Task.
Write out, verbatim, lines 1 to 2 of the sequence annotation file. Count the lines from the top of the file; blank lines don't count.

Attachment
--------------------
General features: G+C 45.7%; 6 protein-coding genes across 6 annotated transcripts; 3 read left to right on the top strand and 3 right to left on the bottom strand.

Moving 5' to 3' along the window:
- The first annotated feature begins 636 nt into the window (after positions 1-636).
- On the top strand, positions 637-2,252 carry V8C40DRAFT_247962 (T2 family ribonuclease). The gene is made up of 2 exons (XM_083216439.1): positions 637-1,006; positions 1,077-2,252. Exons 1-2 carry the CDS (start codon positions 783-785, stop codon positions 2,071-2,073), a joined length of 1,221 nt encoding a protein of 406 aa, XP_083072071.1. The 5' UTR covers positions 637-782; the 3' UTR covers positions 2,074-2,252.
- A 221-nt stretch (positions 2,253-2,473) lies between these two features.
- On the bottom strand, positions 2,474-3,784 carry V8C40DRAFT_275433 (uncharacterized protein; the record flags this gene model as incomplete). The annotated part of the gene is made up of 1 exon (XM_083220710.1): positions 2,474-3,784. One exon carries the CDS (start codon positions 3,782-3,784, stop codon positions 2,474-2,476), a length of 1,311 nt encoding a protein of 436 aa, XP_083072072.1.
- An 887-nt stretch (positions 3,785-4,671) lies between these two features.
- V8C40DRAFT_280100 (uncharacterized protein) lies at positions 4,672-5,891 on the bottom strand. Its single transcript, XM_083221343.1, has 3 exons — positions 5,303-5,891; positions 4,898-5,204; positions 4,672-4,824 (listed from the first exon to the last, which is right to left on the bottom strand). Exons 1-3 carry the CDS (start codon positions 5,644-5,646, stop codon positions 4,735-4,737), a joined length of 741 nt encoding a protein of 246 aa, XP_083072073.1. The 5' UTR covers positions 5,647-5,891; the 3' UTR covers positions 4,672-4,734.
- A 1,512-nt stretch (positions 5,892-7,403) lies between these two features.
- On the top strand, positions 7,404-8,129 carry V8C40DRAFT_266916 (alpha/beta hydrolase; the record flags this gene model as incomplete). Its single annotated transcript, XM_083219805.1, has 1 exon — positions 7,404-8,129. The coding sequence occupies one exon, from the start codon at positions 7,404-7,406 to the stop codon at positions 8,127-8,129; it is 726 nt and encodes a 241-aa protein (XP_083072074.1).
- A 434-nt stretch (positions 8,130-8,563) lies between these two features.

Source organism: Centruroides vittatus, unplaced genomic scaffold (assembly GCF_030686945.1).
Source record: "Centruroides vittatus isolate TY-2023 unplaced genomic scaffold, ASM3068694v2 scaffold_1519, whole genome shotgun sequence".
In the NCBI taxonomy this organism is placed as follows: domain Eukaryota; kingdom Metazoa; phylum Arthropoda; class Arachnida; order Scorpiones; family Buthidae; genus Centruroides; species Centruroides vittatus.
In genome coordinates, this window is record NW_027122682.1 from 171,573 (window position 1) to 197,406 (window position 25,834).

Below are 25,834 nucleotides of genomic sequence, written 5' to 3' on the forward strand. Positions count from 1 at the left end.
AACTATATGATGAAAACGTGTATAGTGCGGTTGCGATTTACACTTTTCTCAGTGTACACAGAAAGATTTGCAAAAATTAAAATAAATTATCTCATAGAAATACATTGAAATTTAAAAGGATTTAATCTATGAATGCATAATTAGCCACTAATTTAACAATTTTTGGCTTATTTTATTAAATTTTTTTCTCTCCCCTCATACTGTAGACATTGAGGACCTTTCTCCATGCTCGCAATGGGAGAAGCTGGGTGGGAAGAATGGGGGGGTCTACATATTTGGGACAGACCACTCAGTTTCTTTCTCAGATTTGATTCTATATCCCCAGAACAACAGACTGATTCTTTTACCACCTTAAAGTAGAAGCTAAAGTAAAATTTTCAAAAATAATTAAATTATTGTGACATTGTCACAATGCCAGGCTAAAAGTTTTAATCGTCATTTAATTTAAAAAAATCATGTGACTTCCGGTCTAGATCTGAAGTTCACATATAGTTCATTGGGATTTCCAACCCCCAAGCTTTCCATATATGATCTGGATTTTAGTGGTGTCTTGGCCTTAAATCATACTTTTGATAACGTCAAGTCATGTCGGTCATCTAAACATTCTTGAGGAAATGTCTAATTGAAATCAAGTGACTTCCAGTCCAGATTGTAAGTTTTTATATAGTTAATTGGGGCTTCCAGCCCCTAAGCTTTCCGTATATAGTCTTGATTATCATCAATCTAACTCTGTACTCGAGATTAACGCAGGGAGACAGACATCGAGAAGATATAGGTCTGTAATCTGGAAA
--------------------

General features: G+C 45.7%; 6 protein-coding genes across 6 annotated transcripts; 3 read left to right on the top strand and 3 right to left on the bottom strand.

Moving 5' to 3' along the window: